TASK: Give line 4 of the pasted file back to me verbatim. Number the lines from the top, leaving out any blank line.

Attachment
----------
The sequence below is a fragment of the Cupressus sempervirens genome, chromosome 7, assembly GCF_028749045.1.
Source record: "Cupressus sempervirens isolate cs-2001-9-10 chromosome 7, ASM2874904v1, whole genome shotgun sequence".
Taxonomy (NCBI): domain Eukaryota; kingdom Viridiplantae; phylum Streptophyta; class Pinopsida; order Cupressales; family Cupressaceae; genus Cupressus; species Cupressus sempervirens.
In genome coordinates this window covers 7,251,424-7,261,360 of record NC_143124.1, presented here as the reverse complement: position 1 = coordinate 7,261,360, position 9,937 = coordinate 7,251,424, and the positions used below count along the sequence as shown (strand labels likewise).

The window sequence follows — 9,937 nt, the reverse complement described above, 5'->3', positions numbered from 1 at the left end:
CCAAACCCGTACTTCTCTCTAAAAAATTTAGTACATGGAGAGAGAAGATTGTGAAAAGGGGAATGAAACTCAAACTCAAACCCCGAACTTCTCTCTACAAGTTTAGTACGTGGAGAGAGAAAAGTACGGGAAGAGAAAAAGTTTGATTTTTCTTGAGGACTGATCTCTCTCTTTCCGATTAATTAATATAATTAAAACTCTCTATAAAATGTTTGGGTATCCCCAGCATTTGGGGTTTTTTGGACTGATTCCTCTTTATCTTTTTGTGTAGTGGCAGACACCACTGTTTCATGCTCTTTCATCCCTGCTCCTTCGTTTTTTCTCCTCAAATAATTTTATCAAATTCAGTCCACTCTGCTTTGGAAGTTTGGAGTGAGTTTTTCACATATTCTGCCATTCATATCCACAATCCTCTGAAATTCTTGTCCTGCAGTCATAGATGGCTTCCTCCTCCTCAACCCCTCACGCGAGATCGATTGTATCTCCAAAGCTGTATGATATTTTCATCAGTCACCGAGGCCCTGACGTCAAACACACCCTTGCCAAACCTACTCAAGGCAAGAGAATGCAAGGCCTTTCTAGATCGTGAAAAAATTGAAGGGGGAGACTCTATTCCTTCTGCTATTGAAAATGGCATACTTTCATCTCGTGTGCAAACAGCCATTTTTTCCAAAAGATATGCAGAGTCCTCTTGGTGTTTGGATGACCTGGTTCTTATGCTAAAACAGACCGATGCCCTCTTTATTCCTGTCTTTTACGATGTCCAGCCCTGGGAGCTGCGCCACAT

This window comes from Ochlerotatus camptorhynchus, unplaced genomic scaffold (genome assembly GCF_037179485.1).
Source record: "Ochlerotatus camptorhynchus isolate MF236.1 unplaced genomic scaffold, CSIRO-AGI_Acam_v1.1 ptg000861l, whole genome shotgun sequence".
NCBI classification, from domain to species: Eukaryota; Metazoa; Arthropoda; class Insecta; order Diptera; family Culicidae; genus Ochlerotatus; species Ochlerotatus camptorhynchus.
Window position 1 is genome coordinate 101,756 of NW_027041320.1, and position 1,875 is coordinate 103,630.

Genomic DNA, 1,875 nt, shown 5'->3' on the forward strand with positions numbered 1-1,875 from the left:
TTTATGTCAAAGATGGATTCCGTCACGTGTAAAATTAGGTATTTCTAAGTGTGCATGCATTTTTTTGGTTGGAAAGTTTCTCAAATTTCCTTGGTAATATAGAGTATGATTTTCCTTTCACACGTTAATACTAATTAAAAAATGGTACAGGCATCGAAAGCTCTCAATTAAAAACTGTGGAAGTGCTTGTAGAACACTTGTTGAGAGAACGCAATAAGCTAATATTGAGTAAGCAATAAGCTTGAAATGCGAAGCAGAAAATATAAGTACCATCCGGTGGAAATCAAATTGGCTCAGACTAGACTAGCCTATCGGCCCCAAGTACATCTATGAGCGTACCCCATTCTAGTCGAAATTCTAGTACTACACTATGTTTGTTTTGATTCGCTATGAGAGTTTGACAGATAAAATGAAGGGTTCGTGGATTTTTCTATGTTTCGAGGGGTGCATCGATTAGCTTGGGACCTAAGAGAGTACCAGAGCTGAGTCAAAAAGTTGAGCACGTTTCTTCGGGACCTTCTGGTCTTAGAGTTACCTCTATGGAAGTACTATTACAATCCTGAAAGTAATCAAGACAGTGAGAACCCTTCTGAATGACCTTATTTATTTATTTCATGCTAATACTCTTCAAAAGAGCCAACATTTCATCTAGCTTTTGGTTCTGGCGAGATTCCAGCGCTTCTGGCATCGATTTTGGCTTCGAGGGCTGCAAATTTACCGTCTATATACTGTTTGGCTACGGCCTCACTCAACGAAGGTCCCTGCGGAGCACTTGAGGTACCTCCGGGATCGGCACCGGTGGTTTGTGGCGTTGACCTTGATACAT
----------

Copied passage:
In genome coordinates this window covers 7,251,424-7,261,360 of record NC_143124.1, presented here as the reverse complement: position 1 = coordinate 7,261,360, position 9,937 = coordinate 7,251,424, and the positions used below count along the sequence as shown (strand labels likewise).